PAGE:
COMP SCI 3009 - Advanced Programming Paradigms
North Terrace Campus - Semester 2 - 2014
General Course Information
Course Code COMP SCI 3009 Course Advanced Programming Paradigms Coordinating Unit School of Computer Science Term Semester 2 Level Undergraduate Location/s North Terrace Campus Units 3 Contact Up to 2.5 hours per week Prerequisites One of COMP SCI 1007, COMP SCI 1009, COMP SCI 1103, COMP SCI 1203, COMP SCI 2103 or COMP SCI 2202 Course Description A selection of topics from the following: Fundamental models of computation, illustrated by the lambda calculus. Different approaches to programming: functional and logic paradigms. Fundamental concepts of programming languages, including abstraction, binding, parameter passing, scope, control abstractions. Programming models expressed via Scheme: substitution model; map/reduce programming; environment model; object oriented model; a compositional programming model. Introduction to parallel computing: data parallelism, Java threads, and relationship to distributed computing. Examples in application: map/reduce programming in Google and with Hadoop; flow-oriented programming for composition of web-services. Cloud computing platforms and programming models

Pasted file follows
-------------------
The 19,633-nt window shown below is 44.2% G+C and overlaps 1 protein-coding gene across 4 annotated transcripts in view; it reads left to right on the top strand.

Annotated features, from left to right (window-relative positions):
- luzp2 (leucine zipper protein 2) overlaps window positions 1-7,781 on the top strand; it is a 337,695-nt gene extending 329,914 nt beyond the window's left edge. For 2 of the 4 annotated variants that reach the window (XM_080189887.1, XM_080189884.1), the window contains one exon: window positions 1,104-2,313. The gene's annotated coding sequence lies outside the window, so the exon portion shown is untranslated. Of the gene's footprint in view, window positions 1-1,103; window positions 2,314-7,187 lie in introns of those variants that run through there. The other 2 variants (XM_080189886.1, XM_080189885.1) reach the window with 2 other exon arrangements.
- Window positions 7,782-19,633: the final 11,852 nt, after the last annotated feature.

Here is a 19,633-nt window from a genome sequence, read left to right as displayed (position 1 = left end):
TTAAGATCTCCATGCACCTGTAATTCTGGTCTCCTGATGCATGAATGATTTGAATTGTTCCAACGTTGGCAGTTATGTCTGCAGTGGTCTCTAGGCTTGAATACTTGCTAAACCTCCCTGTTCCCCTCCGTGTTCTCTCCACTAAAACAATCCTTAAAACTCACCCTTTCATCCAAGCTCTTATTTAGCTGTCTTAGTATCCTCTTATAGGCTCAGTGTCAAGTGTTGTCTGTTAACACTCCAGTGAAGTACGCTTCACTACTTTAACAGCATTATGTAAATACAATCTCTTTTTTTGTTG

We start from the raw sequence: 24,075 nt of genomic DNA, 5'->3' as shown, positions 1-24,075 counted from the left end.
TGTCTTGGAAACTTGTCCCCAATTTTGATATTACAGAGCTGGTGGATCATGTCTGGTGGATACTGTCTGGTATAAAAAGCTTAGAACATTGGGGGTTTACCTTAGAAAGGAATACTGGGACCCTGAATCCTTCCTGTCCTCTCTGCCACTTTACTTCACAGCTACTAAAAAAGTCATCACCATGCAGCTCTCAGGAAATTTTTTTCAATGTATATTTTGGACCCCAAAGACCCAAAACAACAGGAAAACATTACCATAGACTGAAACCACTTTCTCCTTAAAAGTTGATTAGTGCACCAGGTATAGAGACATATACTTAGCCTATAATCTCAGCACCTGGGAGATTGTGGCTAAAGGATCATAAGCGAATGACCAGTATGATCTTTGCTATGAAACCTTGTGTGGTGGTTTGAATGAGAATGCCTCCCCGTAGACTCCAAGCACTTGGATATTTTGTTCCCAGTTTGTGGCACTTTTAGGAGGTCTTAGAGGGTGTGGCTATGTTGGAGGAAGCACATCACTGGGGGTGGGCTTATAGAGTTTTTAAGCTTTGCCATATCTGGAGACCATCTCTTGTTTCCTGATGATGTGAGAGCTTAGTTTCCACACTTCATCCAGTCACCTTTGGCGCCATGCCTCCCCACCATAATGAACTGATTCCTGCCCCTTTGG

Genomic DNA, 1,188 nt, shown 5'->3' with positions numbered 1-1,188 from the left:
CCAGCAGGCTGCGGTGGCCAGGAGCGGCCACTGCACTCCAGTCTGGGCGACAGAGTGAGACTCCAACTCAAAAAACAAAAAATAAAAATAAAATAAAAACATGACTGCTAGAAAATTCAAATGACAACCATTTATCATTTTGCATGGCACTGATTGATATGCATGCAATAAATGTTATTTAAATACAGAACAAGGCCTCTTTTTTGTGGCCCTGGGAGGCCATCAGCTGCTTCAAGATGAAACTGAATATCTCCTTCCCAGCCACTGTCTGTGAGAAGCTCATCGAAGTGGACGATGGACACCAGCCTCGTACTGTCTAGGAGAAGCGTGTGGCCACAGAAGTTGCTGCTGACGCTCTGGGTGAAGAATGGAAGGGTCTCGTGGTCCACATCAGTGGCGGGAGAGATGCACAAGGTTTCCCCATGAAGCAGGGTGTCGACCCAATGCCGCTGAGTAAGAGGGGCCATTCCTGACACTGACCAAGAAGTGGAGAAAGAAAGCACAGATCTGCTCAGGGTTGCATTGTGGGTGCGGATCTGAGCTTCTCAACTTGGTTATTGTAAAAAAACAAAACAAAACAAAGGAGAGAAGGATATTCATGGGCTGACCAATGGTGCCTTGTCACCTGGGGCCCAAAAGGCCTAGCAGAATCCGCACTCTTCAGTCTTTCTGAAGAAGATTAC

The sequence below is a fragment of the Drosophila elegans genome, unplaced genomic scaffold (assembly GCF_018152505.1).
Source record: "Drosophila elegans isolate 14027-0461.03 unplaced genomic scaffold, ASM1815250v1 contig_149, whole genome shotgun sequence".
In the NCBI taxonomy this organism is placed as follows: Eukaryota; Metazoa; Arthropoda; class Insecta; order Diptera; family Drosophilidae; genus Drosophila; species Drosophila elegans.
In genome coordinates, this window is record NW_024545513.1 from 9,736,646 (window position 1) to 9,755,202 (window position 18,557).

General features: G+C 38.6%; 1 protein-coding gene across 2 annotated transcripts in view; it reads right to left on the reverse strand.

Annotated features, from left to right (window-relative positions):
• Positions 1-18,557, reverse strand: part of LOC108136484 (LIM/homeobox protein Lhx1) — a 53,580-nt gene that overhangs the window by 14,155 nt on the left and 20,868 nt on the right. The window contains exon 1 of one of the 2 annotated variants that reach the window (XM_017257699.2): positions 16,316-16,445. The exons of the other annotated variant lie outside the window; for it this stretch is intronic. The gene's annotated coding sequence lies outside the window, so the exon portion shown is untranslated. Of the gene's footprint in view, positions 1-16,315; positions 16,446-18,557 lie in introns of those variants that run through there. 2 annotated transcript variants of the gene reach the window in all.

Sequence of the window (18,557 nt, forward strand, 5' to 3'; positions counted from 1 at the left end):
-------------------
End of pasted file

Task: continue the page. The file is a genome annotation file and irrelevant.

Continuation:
Course Coordinator: Dr Andrew Wendelborn
The full timetable of all activities for this course can be accessed from Course Planner.Lecture timetable available at http://forums.cs.adelaide.edu.au/course/view.php?id=600
Course Learning Outcomes
The learning objectives for Advanced Programming Paradigms are to develop an understanding of:
1. The nature of functional programming.
2. Relationships between functional, imperative and object oriented programming models.
3. The nature of parallel computing, and parallel programming models.
4. The use of parallel and functional programming in practice.
University Graduate Attributes
This course will provide students with an opportunity to develop the Graduate Attribute(s) specified below:
University Graduate Attribute Course Learning Outcome(s) Knowledge and understanding of the content and techniques of a chosen discipline at advanced levels that are internationally recognised. 1,2,3,4 The ability to locate, analyse, evaluate and synthesise information from a wide variety of sources in a planned and timely manner. 2,3 An ability to apply effective, creative and innovative solutions, both independently and cooperatively, to current and future problems. 2,3 A proficiency in the appropriate use of contemporary technologies. 1,2 A commitment to continuous learning and the capacity to maintain intellectual curiosity throughout life. 1,2,3,4
There is one textbook for this course. This text applies only to the functional programming section of the course.
Abelson, H. and Sussman,G.J with Sussman, J., Structure and Interpretation of Computer Programs, 2nd Ed. (MIT Press,1996).
The textbook is available (in html format) at: http://mitpress.mit.edu/sicp/full-text/book/book.html. However, the printed edition, though it has the same content, is more convenient to use. The course concentrates, primarily, on the first half of the book.
An interesting and useful reference about Scala, which combines OO and functional programming, is:
Horstmann, Cay, Scala for the Impatient, Addison-Wesley, 2012.